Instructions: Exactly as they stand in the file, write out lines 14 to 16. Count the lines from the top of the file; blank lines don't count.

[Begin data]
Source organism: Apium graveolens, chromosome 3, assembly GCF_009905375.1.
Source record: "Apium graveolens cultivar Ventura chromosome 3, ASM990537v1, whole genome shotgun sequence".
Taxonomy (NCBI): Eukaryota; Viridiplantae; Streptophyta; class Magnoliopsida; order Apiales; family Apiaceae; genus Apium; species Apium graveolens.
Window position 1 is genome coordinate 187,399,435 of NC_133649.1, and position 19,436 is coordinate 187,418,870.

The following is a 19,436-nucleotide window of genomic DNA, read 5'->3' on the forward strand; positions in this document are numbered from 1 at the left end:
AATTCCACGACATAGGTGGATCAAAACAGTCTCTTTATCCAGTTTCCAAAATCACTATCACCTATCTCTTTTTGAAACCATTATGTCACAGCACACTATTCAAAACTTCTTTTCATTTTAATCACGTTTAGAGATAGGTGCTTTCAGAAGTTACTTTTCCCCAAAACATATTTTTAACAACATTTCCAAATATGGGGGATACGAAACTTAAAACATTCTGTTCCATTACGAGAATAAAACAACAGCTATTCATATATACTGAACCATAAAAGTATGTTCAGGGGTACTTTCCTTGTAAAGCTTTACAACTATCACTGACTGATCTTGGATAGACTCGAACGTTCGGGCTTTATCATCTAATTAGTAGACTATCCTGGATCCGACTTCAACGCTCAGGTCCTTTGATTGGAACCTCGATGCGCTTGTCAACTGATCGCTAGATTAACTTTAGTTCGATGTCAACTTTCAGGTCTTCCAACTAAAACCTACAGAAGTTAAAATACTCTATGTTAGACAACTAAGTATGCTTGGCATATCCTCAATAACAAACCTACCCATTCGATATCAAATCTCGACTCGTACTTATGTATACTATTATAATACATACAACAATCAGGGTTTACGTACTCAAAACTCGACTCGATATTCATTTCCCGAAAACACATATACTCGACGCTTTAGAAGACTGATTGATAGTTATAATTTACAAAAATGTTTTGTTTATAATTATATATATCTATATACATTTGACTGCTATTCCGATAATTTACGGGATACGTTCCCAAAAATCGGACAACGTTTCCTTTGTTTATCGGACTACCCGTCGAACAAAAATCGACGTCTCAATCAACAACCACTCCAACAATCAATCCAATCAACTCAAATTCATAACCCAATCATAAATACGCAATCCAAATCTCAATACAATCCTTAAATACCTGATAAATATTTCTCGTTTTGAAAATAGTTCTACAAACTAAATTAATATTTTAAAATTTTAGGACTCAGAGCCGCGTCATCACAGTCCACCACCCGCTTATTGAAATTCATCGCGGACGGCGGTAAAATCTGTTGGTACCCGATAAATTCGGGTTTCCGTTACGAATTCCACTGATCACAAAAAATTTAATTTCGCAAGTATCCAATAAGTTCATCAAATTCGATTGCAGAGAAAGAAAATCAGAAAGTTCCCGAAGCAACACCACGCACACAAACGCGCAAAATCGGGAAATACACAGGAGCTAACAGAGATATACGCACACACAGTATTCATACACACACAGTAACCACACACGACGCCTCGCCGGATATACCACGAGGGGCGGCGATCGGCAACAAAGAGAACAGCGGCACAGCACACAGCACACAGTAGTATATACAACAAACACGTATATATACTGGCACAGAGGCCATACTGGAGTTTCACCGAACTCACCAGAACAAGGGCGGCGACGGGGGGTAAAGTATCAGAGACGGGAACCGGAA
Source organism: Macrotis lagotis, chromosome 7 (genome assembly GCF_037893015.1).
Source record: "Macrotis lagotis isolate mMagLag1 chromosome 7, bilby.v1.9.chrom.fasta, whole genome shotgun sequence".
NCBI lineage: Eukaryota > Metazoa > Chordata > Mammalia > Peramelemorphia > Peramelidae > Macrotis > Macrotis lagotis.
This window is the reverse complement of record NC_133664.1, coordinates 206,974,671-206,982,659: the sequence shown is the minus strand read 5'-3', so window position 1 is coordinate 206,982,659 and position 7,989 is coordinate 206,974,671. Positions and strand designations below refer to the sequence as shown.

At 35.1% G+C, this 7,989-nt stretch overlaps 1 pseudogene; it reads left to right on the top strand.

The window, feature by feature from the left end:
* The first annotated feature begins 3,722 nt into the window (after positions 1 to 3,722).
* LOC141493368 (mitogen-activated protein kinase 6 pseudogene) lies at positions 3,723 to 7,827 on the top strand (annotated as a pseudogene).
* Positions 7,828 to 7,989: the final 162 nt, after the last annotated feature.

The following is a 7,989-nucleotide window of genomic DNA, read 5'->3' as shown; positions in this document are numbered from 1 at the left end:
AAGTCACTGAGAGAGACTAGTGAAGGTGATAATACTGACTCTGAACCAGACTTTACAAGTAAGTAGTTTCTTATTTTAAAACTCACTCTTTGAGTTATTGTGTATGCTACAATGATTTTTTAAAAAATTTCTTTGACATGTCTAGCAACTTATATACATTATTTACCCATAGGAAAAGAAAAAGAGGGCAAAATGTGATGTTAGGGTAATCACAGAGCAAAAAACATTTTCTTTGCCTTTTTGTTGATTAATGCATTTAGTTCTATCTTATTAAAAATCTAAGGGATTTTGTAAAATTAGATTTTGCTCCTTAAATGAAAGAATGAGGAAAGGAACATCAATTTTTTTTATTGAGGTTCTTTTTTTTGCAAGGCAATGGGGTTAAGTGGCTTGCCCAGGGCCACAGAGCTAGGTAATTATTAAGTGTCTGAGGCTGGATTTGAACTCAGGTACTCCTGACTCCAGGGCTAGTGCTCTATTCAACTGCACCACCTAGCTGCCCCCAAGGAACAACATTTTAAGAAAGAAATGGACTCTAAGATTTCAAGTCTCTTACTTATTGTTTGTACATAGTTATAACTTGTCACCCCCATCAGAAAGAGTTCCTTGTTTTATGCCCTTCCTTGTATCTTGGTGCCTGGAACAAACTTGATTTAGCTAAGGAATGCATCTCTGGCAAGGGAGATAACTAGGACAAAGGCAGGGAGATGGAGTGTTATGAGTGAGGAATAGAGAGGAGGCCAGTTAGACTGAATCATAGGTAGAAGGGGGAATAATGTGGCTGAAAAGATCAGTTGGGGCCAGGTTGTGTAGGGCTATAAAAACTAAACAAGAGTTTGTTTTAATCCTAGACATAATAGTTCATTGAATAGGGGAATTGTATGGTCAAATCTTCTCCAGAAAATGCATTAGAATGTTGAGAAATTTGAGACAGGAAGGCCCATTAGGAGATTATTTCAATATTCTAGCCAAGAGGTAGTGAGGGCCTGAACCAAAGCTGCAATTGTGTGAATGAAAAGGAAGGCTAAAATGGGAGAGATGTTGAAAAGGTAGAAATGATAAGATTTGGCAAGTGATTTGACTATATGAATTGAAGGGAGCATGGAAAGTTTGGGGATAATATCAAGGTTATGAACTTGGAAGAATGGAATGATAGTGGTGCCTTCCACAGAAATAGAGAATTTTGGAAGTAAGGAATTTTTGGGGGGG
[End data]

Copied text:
* LOC141493368 (mitogen-activated protein kinase 6 pseudogene) lies at positions 3,723 to 7,827 on the top strand (annotated as a pseudogene).
* Positions 7,828 to 7,989: the final 162 nt, after the last annotated feature.

The following is a 7,989-nucleotide window of genomic DNA, read 5'->3' as shown; positions in this document are numbered from 1 at the left end: